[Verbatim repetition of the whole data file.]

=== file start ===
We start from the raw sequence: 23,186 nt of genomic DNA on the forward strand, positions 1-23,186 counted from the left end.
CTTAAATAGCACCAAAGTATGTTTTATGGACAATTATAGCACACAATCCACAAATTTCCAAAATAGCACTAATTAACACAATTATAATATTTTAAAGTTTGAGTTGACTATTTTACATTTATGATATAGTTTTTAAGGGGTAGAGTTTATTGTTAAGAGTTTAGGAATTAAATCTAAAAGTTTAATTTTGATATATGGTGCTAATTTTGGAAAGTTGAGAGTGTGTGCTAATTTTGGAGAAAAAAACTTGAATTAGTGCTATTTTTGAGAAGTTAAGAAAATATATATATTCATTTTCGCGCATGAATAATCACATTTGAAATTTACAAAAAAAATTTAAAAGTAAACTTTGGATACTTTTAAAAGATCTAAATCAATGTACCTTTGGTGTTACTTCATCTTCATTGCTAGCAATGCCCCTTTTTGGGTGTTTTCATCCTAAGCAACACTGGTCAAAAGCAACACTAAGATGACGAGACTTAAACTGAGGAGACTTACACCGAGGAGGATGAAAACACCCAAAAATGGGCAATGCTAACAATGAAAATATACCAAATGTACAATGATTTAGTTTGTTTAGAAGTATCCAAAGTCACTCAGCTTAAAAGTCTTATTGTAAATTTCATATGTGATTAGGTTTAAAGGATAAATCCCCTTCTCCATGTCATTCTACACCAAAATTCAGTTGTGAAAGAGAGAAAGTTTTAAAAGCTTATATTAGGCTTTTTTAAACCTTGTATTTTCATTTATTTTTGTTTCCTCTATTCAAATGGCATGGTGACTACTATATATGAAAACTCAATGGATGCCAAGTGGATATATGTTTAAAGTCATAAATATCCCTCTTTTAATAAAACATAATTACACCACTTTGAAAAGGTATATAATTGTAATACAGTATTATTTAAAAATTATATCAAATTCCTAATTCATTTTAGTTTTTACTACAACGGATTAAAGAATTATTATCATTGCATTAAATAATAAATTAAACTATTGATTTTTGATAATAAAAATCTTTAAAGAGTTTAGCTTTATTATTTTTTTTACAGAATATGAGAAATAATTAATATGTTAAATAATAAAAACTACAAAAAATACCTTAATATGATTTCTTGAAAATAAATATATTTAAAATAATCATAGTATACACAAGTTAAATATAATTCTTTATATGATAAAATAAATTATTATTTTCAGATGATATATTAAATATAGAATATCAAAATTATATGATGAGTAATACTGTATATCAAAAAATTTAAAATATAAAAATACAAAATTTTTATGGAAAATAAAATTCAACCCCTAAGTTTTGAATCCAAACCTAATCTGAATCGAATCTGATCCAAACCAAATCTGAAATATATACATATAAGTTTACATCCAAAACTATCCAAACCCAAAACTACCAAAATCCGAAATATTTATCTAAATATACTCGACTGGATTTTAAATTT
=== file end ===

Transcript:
We start from the raw sequence: 23,186 nt of genomic DNA on the forward strand, positions 1-23,186 counted from the left end.
CTTAAATAGCACCAAAGTATGTTTTATGGACAATTATAGCACACAATCCACAAATTTCCAAAATAGCACTAATTAACACAATTATAATATTTTAAAGTTTGAGTTGACTATTTTACATTTATGATATAGTTTTTAAGGGGTAGAGTTTATTGTTAAGAGTTTAGGAATTAAATCTAAAAGTTTAATTTTGATATATGGTGCTAATTTTGGAAAGTTGAGAGTGTGTGCTAATTTTGGAGAAAAAAACTTGAATTAGTGCTATTTTTGAGAAGTTAAGAAAATATATATATTCATTTTCGCGCATGAATAATCACATTTGAAATTTACAAAAAAAATTTAAAAGTAAACTTTGGATACTTTTAAAAGATCTAAATCAATGTACCTTTGGTGTTACTTCATCTTCATTGCTAGCAATGCCCCTTTTTGGGTGTTTTCATCCTAAGCAACACTGGTCAAAAGCAACACTAAGATGACGAGACTTAAACTGAGGAGACTTACACCGAGGAGGATGAAAACACCCAAAAATGGGCAATGCTAACAATGAAAATATACCAAATGTACAATGATTTAGTTTGTTTAGAAGTATCCAAAGTCACTCAGCTTAAAAGTCTTATTGTAAATTTCATATGTGATTAGGTTTAAAGGATAAATCCCCTTCTCCATGTCATTCTACACCAAAATTCAGTTGTGAAAGAGAGAAAGTTTTAAAAGCTTATATTAGGCTTTTTTAAACCTTGTATTTTCATTTATTTTTGTTTCCTCTATTCAAATGGCATGGTGACTACTATATATGAAAACTCAATGGATGCCAAGTGGATATATGTTTAAAGTCATAAATATCCCTCTTTTAATAAAACATAATTACACCACTTTGAAAAGGTATATAATTGTAATACAGTATTATTTAAAAATTATATCAAATTCCTAATTCATTTTAGTTTTTACTACAACGGATTAAAGAATTATTATCATTGCATTAAATAATAAATTAAACTATTGATTTTTGATAATAAAAATCTTTAAAGAGTTTAGCTTTATTATTTTTTTTACAGAATATGAGAAATAATTAATATGTTAAATAATAAAAACTACAAAAAATACCTTAATATGATTTCTTGAAAATAAATATATTTAAAATAATCATAGTATACACAAGTTAAATATAATTCTTTATATGATAAAATAAATTATTATTTTCAGATGATATATTAAATATAGAATATCAAAATTATATGATGAGTAATACTGTATATCAAAAAATTTAAAATATAAAAATACAAAATTTTTATGGAAAATAAAATTCAACCCCTAAGTTTTGAATCCAAACCTAATCTGAATCGAATCTGATCCAAACCAAATCTGAAATATATACATATAAGTTTACATCCAAAACTATCCAAACCCAAAACTACCAAAATCCGAAATATTTATCTAAATATACTCGACTGGATTTTAAATTT